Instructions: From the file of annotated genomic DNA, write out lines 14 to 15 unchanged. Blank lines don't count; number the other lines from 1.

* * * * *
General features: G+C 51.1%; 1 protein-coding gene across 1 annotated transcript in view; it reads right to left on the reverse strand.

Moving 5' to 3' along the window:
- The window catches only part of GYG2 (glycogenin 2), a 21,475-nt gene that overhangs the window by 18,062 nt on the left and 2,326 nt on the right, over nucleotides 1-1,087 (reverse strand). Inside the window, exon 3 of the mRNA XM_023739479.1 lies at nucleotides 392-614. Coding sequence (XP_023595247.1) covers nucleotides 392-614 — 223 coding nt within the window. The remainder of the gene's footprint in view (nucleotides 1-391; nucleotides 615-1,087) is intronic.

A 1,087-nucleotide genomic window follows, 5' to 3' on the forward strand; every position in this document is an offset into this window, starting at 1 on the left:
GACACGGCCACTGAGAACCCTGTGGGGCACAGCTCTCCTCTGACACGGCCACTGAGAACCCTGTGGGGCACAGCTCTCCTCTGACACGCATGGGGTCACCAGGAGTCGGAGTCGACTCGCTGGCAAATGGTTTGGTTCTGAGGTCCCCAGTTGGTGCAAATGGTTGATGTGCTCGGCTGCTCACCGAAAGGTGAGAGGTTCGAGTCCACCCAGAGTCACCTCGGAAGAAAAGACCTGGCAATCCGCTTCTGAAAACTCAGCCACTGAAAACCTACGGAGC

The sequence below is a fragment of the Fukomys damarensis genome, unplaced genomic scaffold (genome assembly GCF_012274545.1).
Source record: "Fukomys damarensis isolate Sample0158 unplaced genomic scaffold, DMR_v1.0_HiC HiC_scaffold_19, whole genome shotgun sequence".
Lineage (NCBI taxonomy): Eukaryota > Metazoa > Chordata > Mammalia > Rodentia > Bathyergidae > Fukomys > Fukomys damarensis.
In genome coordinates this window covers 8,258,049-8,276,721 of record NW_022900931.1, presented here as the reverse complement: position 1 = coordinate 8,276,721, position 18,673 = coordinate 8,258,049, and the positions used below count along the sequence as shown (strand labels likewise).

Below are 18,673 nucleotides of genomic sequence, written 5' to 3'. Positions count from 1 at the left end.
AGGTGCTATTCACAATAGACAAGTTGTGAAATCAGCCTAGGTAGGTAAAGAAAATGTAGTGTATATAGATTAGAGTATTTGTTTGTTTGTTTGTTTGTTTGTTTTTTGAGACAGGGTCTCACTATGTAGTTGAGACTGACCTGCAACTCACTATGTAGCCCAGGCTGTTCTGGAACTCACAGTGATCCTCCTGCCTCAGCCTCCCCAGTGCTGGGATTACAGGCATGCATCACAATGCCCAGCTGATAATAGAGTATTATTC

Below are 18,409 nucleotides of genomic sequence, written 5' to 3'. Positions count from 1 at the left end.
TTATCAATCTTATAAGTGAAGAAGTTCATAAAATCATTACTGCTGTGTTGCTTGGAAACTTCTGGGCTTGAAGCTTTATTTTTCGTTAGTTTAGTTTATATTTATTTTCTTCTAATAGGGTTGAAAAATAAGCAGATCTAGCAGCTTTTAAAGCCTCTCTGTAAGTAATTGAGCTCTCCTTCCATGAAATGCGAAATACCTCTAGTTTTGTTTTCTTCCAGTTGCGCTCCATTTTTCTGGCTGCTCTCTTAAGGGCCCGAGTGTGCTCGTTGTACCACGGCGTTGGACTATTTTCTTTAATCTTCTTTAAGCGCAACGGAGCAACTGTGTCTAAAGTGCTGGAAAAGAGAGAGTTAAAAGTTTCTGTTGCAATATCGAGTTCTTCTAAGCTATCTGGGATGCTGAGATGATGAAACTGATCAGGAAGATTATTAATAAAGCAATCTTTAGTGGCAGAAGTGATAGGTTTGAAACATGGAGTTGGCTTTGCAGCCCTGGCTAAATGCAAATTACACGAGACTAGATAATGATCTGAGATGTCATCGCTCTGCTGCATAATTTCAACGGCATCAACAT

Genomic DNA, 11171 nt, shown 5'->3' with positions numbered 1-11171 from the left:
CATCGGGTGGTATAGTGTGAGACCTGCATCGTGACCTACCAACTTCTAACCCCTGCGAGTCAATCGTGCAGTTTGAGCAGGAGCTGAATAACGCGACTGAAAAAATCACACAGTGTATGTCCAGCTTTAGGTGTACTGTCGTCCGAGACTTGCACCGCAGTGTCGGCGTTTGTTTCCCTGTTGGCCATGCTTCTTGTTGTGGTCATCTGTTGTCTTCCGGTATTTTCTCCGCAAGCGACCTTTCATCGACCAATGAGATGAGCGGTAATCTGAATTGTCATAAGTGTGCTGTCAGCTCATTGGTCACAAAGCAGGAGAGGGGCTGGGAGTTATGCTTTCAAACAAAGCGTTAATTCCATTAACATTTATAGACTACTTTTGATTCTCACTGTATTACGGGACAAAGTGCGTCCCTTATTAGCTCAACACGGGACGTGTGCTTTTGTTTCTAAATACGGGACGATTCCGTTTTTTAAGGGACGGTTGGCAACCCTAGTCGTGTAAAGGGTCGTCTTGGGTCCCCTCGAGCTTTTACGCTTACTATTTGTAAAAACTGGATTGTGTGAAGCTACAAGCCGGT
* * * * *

Genomic DNA, 11171 nt, shown 5'->3' with positions numbered 1-11171 from the left:
CATCGGGTGGTATAGTGTGAGACCTGCATCGTGACCTACCAACTTCTAACCCCTGCGAGTCAATCGTGCAGTTTGAGCAGGAGCTGAATAACGCGACTGAAAAAATCACACAGTGTATGTCCAGCTTTAGGTGTACTGTCGTCCGAGACTTGCACCGCAGTGTCGGCGTTTGTTTCCCTGTTGGCCATGCTTCTTGTTGTGGTCATCTGTTGTCTTCCGGTATTTTCTCCGCAAGCGACCTTTCATCGACCAATGAGATGAGCGGTAATCTGAATTGTCATAAGTGTGCTGTCAGCTCATTGGTCACAAAGCAGGAGAGGGGCTGGGAGTTATGCTTTCAAACAAAGCGTTAATTCCATTAACATTTATAGACTACTTTTGATTCTCACTGTATTACGGGACAAAGTGCGTCCCTTATTAGCTCAACACGGGACGTGTGCTTTTGTTTCTAAATACGGGACGATTCCGTTTTTTAAGGGACGGTTGGCAACCCTAGTCGTGTAAAGGGTCGTCTTGGGTCCCCTCGAGCTTTTACGCTTACTATTTGTAAAAACTGGATTGTGTGAAGCTACAAGCCGGT